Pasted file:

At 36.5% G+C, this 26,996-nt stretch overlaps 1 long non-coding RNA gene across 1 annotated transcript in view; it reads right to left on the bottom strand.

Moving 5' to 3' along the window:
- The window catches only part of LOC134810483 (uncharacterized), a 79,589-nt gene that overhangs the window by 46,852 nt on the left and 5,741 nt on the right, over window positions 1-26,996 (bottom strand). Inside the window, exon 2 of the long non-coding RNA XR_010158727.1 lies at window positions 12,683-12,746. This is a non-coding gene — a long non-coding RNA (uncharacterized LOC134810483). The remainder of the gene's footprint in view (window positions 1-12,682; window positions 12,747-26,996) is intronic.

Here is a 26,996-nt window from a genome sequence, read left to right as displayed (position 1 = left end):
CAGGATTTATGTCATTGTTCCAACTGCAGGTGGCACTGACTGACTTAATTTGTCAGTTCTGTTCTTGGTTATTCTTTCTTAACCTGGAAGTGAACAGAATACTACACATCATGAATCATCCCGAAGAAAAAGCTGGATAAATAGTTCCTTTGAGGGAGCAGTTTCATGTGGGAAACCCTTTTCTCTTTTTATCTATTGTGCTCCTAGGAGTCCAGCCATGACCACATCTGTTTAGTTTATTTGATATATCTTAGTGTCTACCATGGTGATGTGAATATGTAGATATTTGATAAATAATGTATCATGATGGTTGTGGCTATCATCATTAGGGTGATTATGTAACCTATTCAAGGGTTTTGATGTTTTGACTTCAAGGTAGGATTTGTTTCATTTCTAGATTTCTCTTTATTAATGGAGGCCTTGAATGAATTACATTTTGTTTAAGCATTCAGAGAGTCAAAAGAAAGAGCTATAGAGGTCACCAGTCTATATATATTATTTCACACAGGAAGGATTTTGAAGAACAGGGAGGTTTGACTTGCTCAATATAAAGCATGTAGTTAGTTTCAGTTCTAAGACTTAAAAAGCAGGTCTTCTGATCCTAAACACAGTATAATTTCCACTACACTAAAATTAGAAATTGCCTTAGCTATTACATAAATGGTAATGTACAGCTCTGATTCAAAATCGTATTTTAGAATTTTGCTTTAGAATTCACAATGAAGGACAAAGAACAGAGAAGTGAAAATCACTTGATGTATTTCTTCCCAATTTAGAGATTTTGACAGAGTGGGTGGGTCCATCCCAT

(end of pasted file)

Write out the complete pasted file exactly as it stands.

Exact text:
At 36.5% G+C, this 26,996-nt stretch overlaps 1 long non-coding RNA gene across 1 annotated transcript in view; it reads right to left on the bottom strand.

Moving 5' to 3' along the window:
- The window catches only part of LOC134810483 (uncharacterized), a 79,589-nt gene that overhangs the window by 46,852 nt on the left and 5,741 nt on the right, over window positions 1-26,996 (bottom strand). Inside the window, exon 2 of the long non-coding RNA XR_010158727.1 lies at window positions 12,683-12,746. This is a non-coding gene — a long non-coding RNA (uncharacterized LOC134810483). The remainder of the gene's footprint in view (window positions 1-12,682; window positions 12,747-26,996) is intronic.

Here is a 26,996-nt window from a genome sequence, read left to right as displayed (position 1 = left end):
CAGGATTTATGTCATTGTTCCAACTGCAGGTGGCACTGACTGACTTAATTTGTCAGTTCTGTTCTTGGTTATTCTTTCTTAACCTGGAAGTGAACAGAATACTACACATCATGAATCATCCCGAAGAAAAAGCTGGATAAATAGTTCCTTTGAGGGAGCAGTTTCATGTGGGAAACCCTTTTCTCTTTTTATCTATTGTGCTCCTAGGAGTCCAGCCATGACCACATCTGTTTAGTTTATTTGATATATCTTAGTGTCTACCATGGTGATGTGAATATGTAGATATTTGATAAATAATGTATCATGATGGTTGTGGCTATCATCATTAGGGTGATTATGTAACCTATTCAAGGGTTTTGATGTTTTGACTTCAAGGTAGGATTTGTTTCATTTCTAGATTTCTCTTTATTAATGGAGGCCTTGAATGAATTACATTTTGTTTAAGCATTCAGAGAGTCAAAAGAAAGAGCTATAGAGGTCACCAGTCTATATATATTATTTCACACAGGAAGGATTTTGAAGAACAGGGAGGTTTGACTTGCTCAATATAAAGCATGTAGTTAGTTTCAGTTCTAAGACTTAAAAAGCAGGTCTTCTGATCCTAAACACAGTATAATTTCCACTACACTAAAATTAGAAATTGCCTTAGCTATTACATAAATGGTAATGTACAGCTCTGATTCAAAATCGTATTTTAGAATTTTGCTTTAGAATTCACAATGAAGGACAAAGAACAGAGAAGTGAAAATCACTTGATGTATTTCTTCCCAATTTAGAGATTTTGACAGAGTGGGTGGGTCCATCCCAT